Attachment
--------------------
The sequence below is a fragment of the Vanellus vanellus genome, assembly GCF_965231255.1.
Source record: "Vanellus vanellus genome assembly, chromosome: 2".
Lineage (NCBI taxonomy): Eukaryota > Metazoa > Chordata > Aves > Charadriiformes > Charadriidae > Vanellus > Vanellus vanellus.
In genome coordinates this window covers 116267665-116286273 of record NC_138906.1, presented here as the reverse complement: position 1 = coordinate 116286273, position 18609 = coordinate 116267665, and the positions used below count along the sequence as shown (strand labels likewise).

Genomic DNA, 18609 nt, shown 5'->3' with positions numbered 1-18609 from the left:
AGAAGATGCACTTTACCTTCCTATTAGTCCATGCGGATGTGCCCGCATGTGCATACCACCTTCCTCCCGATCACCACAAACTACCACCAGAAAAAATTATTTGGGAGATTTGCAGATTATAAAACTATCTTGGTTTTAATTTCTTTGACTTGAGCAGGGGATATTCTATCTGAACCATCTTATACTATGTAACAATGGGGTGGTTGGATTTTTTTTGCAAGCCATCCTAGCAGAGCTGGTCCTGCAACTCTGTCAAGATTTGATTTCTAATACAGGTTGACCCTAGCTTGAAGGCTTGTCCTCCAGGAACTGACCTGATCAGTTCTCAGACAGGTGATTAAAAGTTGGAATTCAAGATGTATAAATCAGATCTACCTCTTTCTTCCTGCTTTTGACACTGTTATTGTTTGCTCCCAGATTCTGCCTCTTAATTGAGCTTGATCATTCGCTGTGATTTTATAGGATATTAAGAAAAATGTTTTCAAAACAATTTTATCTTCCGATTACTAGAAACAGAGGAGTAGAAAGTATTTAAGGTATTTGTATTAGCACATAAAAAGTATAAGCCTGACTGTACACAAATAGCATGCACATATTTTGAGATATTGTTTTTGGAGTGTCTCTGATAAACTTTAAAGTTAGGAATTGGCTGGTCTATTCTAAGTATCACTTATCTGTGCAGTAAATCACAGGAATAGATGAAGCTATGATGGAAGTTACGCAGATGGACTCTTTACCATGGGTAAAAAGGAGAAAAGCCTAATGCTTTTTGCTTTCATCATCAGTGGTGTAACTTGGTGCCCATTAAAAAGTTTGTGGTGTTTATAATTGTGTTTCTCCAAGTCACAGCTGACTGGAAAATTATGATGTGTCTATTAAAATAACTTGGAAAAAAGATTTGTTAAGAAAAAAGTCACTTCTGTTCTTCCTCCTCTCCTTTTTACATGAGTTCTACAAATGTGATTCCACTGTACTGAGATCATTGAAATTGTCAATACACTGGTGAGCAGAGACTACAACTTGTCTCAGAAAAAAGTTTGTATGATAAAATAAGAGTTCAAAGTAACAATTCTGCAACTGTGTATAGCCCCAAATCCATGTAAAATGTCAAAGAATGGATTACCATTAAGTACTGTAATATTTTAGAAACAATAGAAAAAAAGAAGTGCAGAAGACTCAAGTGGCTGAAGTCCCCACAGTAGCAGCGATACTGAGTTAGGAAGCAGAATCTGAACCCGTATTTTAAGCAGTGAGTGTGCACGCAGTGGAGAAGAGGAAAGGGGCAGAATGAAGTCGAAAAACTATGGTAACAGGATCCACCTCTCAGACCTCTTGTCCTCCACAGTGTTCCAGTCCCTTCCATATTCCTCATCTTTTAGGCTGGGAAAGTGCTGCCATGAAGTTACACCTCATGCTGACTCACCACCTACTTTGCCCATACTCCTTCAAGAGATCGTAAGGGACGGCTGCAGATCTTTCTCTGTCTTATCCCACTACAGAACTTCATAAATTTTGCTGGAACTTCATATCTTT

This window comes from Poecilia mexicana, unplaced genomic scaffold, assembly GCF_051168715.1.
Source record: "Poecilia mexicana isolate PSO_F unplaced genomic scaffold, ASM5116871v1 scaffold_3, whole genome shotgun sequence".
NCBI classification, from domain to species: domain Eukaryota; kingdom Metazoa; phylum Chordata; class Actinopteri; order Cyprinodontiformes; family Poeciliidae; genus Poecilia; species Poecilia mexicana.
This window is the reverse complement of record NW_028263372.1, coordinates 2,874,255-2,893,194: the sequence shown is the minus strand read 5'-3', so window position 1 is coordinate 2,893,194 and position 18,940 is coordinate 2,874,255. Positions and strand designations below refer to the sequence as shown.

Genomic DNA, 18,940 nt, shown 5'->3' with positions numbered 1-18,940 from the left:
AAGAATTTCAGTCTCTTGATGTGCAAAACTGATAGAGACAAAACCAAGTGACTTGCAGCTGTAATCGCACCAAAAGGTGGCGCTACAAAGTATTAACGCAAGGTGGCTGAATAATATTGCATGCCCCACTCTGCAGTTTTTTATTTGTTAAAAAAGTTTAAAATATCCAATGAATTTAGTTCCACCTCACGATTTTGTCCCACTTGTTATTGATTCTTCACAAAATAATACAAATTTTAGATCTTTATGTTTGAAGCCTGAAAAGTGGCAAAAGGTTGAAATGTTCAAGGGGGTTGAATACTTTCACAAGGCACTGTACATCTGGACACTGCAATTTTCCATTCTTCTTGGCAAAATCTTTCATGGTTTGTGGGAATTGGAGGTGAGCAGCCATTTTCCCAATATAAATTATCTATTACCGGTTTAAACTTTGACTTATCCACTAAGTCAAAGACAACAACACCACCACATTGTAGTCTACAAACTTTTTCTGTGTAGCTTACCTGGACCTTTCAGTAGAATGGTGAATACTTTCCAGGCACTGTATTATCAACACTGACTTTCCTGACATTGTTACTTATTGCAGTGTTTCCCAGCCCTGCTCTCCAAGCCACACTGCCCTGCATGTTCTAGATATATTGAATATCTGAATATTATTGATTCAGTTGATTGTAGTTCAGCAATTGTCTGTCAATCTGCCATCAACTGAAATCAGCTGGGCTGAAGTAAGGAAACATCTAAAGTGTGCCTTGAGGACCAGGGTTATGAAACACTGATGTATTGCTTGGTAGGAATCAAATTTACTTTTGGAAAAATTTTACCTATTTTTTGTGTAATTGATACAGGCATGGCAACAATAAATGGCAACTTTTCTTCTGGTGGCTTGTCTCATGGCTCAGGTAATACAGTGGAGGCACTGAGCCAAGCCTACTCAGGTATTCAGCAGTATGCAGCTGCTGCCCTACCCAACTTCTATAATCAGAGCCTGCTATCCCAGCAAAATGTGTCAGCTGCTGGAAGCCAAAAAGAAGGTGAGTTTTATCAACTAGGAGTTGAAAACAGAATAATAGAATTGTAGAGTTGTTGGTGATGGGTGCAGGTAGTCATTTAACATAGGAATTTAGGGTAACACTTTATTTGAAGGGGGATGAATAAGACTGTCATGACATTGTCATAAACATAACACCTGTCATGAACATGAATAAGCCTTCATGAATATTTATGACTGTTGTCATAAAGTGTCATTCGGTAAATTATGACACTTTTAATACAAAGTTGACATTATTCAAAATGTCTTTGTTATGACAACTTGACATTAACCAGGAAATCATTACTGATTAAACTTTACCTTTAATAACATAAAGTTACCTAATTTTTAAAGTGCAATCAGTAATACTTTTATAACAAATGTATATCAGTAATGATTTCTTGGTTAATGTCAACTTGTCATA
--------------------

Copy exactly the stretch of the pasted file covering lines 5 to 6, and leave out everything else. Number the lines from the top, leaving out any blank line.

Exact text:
Genomic DNA, 18609 nt, shown 5'->3' with positions numbered 1-18609 from the left:
AGAAGATGCACTTTACCTTCCTATTAGTCCATGCGGATGTGCCCGCATGTGCATACCACCTTCCTCCCGATCACCACAAACTACCACCAGAAAAAATTATTTGGGAGATTTGCAGATTATAAAACTATCTTGGTTTTAATTTCTTTGACTTGAGCAGGGGATATTCTATCTGAACCATCTTATACTATGTAACAATGGGGTGGTTGGATTTTTTTTGCAAGCCATCCTAGCAGAGCTGGTCCTGCAACTCTGTCAAGATTTGATTTCTAATACAGGTTGACCCTAGCTTGAAGGCTTGTCCTCCAGGAACTGACCTGATCAGTTCTCAGACAGGTGATTAAAAGTTGGAATTCAAGATGTATAAATCAGATCTACCTCTTTCTTCCTGCTTTTGACACTGTTATTGTTTGCTCCCAGATTCTGCCTCTTAATTGAGCTTGATCATTCGCTGTGATTTTATAGGATATTAAGAAAAATGTTTTCAAAACAATTTTATCTTCCGATTACTAGAAACAGAGGAGTAGAAAGTATTTAAGGTATTTGTATTAGCACATAAAAAGTATAAGCCTGACTGTACACAAATAGCATGCACATATTTTGAGATATTGTTTTTGGAGTGTCTCTGATAAACTTTAAAGTTAGGAATTGGCTGGTCTATTCTAAGTATCACTTATCTGTGCAGTAAATCACAGGAATAGATGAAGCTATGATGGAAGTTACGCAGATGGACTCTTTACCATGGGTAAAAAGGAGAAAAGCCTAATGCTTTTTGCTTTCATCATCAGTGGTGTAACTTGGTGCCCATTAAAAAGTTTGTGGTGTTTATAATTGTGTTTCTCCAAGTCACAGCTGACTGGAAAATTATGATGTGTCTATTAAAATAACTTGGAAAAAAGATTTGTTAAGAAAAAAGTCACTTCTGTTCTTCCTCCTCTCCTTTTTACATGAGTTCTACAAATGTGATTCCACTGTACTGAGATCATTGAAATTGTCAATACACTGGTGAGCAGAGACTACAACTTGTCTCAGAAAAAAGTTTGTATGATAAAATAAGAGTTCAAAGTAACAATTCTGCAACTGTGTATAGCCCCAAATCCATGTAAAATGTCAAAGAATGGATTACCATTAAGTACTGTAATATTTTAGAAACAATAGAAAAAAAGAAGTGCAGAAGACTCAAGTGGCTGAAGTCCCCACAGTAGCAGCGATACTGAGTTAGGAAGCAGAATCTGAACCCGTATTTTAAGCAGTGAGTGTGCACGCAGTGGAGAAGAGGAAAGGGGCAGAATGAAGTCGAAAAACTATGGTAACAGGATCCACCTCTCAGACCTCTTGTCCTCCACAGTGTTCCAGTCCCTTCCATATTCCTCATCTTTTAGGCTGGGAAAGTGCTGCCATGAAGTTACACCTCATGCTGACTCACCACCTACTTTGCCCATACTCCTTCAAGAGATCGTAAGGGACGGCTGCAGATCTTTCTCTGTCTTATCCCACTACAGAACTTCATAAATTTTGCTGGAACTTCATATCTTT